‘Vinyl: The Complete First Season’ Blu-ray Review
HBO’s original programming has always been in a league of its own. The network got a great start with The Sopranos back in 1999 and since then there have been countless great shows with a huge resurgence recently thanks to the success and quality of Game of Thrones. In the new wave of programming, HBO has given a number of different series a try, one of which being Vinyl, a fictional look into the recording industry during the 1970s.
Vinyl may be fictional but it takes a good hard look at the realities of the industry. From the many record companies popping up and fighting for rising stars, to the drugs, sex, and well…rock ‘n’ roll. The storytelling captures it all in a fantastic way and that’s in part to Martin Scorsese and Mick Jagger being members of the team that brought the show to television.
Richie Finestra (Bobby Cannavale) is at the heart of the story; a majority owner of American Century Records with plenty on his plate. He’s constantly fighting for the next big thing, whether it’s a musician, money score, or even a quick fix. His life gets turned upside down quickly due to a huge mistake and it drives him back into a bender with alcohol and drugs consuming him. This hits the dominoes just right to start the unraveling as his wife (Olivia Wilde) begins to question their relationship, the other owners begin to wonder how long it will take for him to bring them all down, and the musicians, both talented and not, begin making decisions that change the formatting of the company.
It’s complex. As complex as the record industry probably still is as well as how crazy the 1970s were.
Through ten episodes, the creative team strings together a broken mess of a character’s world; in a masterfully crafted way it resembles something you would only find on HBO. If there was any complaint on my end it was that at times I felt lost. But it wasn’t due to poor writing or production, it was because keeping up with Finestra’s world seemed nearly impossible at times, and the team making the series did such a great job replicating it you start to feel some of the confusion and stress he does.
Vinyl has a great team of actors in front of the camera with well-known and rising star Olivia Wilde having just limited screen time. Her role is crucial for the series but it felt wasted at times. Cannavale is fantastic as Finestra. The stress alone was something we had yet to see from this actor and, again, as only HBO can do it turned a talented side-man into a leading star.
He is well complemented by the others in his world. Ray Romano is one of my favorites of his partners, but the others complement the group perfectly too. So many personalities are forced into stressful situations and the cast does a wonderful job of making the environment exactly what it should be.
Outside of the production and cast of the show, I haven’t said much about Vinyl: The Complete First Season other than I enjoyed it. Telling you what happens in any of the episodes can lead to a spoiler that would transform a first time viewing experience. However, if you like intense drama as well as some 70’s style excitement you can definitely find enjoyment in this new series.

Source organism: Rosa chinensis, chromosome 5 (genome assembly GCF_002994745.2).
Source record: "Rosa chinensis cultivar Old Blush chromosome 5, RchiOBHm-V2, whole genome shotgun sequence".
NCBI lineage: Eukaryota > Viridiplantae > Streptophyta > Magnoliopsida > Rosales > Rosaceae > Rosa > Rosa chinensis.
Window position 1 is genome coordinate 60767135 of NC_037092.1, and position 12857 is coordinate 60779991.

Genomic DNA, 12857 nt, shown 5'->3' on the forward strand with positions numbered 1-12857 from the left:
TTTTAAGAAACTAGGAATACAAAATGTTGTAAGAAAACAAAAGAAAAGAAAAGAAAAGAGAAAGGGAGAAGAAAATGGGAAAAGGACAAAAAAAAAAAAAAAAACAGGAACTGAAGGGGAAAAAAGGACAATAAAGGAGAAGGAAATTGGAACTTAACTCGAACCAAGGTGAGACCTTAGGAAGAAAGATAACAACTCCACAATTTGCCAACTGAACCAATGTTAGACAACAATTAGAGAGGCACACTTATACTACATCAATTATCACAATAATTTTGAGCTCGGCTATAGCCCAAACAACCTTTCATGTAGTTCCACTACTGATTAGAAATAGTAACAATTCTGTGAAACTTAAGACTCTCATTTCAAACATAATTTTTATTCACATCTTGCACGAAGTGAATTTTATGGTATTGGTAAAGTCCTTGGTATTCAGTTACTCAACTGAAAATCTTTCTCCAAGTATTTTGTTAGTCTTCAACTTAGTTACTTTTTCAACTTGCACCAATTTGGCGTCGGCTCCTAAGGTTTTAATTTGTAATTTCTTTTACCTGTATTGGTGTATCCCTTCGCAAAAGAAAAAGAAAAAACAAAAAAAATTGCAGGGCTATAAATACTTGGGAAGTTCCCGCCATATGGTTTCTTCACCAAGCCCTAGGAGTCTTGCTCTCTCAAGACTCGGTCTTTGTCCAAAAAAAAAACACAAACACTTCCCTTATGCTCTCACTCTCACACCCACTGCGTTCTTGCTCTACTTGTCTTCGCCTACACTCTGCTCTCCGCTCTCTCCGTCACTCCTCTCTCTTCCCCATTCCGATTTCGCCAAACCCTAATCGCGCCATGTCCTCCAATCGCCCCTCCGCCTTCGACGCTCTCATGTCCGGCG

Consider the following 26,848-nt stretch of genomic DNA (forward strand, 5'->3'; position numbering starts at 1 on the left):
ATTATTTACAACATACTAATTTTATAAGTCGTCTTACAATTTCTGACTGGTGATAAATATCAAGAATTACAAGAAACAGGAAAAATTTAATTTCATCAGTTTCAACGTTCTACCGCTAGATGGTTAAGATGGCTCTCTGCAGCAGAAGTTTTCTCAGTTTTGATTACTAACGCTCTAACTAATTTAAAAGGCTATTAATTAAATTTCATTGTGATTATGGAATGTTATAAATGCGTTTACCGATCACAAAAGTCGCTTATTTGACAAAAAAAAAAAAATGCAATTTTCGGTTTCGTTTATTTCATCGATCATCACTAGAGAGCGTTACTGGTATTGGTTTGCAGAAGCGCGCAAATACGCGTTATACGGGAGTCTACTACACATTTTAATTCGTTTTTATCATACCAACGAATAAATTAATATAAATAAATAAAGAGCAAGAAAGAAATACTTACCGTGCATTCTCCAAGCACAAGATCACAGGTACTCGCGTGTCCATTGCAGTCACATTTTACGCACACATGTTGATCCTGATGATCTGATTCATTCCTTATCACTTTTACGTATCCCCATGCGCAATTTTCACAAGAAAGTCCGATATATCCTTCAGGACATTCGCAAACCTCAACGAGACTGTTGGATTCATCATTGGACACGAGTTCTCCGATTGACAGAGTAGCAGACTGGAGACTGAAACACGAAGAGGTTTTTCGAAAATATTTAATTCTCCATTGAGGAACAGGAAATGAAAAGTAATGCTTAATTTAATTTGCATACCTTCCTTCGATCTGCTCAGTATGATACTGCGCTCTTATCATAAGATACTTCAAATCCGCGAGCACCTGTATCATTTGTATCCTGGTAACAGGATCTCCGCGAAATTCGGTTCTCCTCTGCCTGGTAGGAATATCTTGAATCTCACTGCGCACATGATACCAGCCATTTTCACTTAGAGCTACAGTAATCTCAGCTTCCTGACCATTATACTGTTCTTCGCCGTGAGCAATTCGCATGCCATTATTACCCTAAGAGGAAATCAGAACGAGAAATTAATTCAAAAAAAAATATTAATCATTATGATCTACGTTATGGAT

Vinyl: The Complete First Season arrives on Blu-ray across four discs. The video presentation reminds viewers that HBO isn’t struggling for money. The Mpeg-4 presentation offers a great three-dimensional image with plenty of detail. Colors are fantastic and purposely lean towards a vintage style palette. Vinyl: The Complete First Season isn’t something that is changing the face of high definition but it is a clear upgrade over cable television or streaming.
Along with a great video track, it’s clear HBO had to bring their A-game with the audio. Vinyl is all about music, and there’s plenty of it in the show, setting mood, scene, and tone. Luckily the studio went full HD with a DTS-HD Master Audio 5.1 track that fills the room through every episode. This is truly a great set of tracks with such a diverse use of dialogue, noise, and music that is well balanced throughout all five speakers. The subwoofer remains active throughout and conversation is never lost across all four discs. Vinyl: The Complete First Season has great sound from the opening scene to the finale.
Vinyl: The Complete First Season has extra features, but not as many as I was hoping for. With content like this, HBO had a huge opportunity to include the likes of documentaries, music videos, and more. But instead there are small “Inside the Episode” featurettes as well as a few Audio Commentary tracks. Disc four does contain a good “Making Of.”
- Inside the Episodes: Episode 1 “Pilot”; Episode 2 “Yesterday Once More”
- Audio Commentary: “Yesterday Once More” with Bobby Cannavale, Olivia Wilde, Ray Romano, Allen Coulter, and Terence Winter
- Inside the Episodes: Episode 4 “The Racket”; Episode 5 “He in Racist Fire”
- Audio Commentary: “Whispered Secrets” with Max Casella, Juno Temple, Jack Quaid, Mark Romanek, and Terence Winter
- Inside the Episodes: Episode 6 “Cyclone”; Episode 7 “The King and I”; Episode 8 “E.A.B.”
- Audio Commentary: “E.A.B.” with Bobby Cannavale, Olivia Wilde, Randall Poster, Meghan Currier, and Terence Winter
- Inside the Episodes: Episode 9 “Rock and Roll Queen”; Episode 10 “Alibi”
- Making Vinyl: Recreating the ’70s: A behind the scenes featurette that dives into the making with clips, interviews, and more.
I don’t remember the last time I didn’t enjoy an HBO series. Even just the few episodes of Ballers I caught were captivating enough to hold my interest. I say that as I know it’s popular opinion and it makes giving Vinyl a try an obvious decision.
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